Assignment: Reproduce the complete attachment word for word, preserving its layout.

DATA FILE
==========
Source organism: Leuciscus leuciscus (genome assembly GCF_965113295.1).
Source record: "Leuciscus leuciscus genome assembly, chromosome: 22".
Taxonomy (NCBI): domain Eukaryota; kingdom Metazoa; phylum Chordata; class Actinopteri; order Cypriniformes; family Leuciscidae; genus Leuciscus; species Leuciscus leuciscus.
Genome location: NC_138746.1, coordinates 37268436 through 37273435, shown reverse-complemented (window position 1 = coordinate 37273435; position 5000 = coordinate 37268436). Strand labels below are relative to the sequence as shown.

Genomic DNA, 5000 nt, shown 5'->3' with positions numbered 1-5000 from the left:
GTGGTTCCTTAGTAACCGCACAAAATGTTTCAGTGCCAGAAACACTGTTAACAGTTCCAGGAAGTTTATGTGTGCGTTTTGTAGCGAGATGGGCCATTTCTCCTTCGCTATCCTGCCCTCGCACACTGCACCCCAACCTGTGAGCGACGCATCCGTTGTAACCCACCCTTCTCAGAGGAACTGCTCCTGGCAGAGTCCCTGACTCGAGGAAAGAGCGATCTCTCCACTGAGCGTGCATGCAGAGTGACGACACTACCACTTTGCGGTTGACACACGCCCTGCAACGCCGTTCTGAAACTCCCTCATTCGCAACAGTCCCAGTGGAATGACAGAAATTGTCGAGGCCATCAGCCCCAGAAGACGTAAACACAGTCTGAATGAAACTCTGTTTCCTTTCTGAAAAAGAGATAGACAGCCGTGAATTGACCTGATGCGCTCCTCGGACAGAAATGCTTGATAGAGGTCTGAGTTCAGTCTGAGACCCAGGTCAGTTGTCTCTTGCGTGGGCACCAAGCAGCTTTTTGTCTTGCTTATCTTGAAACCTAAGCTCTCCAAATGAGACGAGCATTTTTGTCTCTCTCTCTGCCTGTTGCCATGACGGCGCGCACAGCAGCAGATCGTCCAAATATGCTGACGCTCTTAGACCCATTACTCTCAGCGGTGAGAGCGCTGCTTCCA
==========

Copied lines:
Source organism: Leuciscus leuciscus (genome assembly GCF_965113295.1).
Source record: "Leuciscus leuciscus genome assembly, chromosome: 22".
Taxonomy (NCBI): domain Eukaryota; kingdom Metazoa; phylum Chordata; class Actinopteri; order Cypriniformes; family Leuciscidae; genus Leuciscus; species Leuciscus leuciscus.
Genome location: NC_138746.1, coordinates 37268436 through 37273435, shown reverse-complemented (window position 1 = coordinate 37273435; position 5000 = coordinate 37268436). Strand labels below are relative to the sequence as shown.

Genomic DNA, 5000 nt, shown 5'->3' with positions numbered 1-5000 from the left:
GTGGTTCCTTAGTAACCGCACAAAATGTTTCAGTGCCAGAAACACTGTTAACAGTTCCAGGAAGTTTATGTGTGCGTTTTGTAGCGAGATGGGCCATTTCTCCTTCGCTATCCTGCCCTCGCACACTGCACCCCAACCTGTGAGCGACGCATCCGTTGTAACCCACCCTTCTCAGAGGAACTGCTCCTGGCAGAGTCCCTGACTCGAGGAAAGAGCGATCTCTCCACTGAGCGTGCATGCAGAGTGACGACACTACCACTTTGCGGTTGACACACGCCCTGCAACGCCGTTCTGAAACTCCCTCATTCGCAACAGTCCCAGTGGAATGACAGAAATTGTCGAGGCCATCAGCCCCAGAAGACGTAAACACAGTCTGAATGAAACTCTGTTTCCTTTCTGAAAAAGAGATAGACAGCCGTGAATTGACCTGATGCGCTCCTCGGACAGAAATGCTTGATAGAGGTCTGAGTTCAGTCTGAGACCCAGGTCAGTTGTCTCTTGCGTGGGCACCAAGCAGCTTTTTGTCTTGCTTATCTTGAAACCTAAGCTCTCCAAATGAGACGAGCATTTTTGTCTCTCTCTCTGCCTGTTGCCATGACGGCGCGCACAGCAGCAGATCGTCCAAATATGCTGACGCTCTTAGACCCATTACTCTCAGCGGTGAGAGCGCTGCTTCCA